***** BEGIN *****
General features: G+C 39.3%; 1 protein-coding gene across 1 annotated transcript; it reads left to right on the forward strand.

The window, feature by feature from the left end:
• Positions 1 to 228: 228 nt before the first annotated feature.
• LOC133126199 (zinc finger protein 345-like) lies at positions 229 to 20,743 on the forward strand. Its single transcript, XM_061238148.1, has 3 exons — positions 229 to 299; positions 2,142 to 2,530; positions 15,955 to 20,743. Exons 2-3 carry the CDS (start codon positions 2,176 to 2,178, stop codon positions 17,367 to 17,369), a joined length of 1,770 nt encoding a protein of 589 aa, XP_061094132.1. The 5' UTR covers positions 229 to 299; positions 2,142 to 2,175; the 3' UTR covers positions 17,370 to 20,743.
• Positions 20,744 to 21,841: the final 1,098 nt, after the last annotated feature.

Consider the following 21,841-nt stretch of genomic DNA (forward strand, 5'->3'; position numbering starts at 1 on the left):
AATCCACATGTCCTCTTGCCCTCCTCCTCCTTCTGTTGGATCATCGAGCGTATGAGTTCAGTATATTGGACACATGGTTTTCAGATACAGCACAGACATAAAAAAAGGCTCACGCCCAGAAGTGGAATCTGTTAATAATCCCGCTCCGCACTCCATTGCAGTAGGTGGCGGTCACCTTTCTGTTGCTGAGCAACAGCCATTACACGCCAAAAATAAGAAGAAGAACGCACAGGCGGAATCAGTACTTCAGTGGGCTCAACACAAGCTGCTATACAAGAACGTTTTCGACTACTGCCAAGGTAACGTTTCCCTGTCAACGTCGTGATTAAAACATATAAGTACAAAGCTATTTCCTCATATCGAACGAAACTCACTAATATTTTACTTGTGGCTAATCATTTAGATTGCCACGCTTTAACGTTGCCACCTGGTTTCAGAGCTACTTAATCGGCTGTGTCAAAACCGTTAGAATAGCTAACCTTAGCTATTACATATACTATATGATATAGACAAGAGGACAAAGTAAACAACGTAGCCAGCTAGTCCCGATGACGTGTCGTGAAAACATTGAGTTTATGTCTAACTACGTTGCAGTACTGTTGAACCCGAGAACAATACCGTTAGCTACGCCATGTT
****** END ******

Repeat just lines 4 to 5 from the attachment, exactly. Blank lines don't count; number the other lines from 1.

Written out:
• LOC133126199 (zinc finger protein 345-like) lies at positions 229 to 20,743 on the forward strand. Its single transcript, XM_061238148.1, has 3 exons — positions 229 to 299; positions 2,142 to 2,530; positions 15,955 to 20,743. Exons 2-3 carry the CDS (start codon positions 2,176 to 2,178, stop codon positions 17,367 to 17,369), a joined length of 1,770 nt encoding a protein of 589 aa, XP_061094132.1. The 5' UTR covers positions 229 to 299; positions 2,142 to 2,175; the 3' UTR covers positions 17,370 to 20,743.
• Positions 20,744 to 21,841: the final 1,098 nt, after the last annotated feature.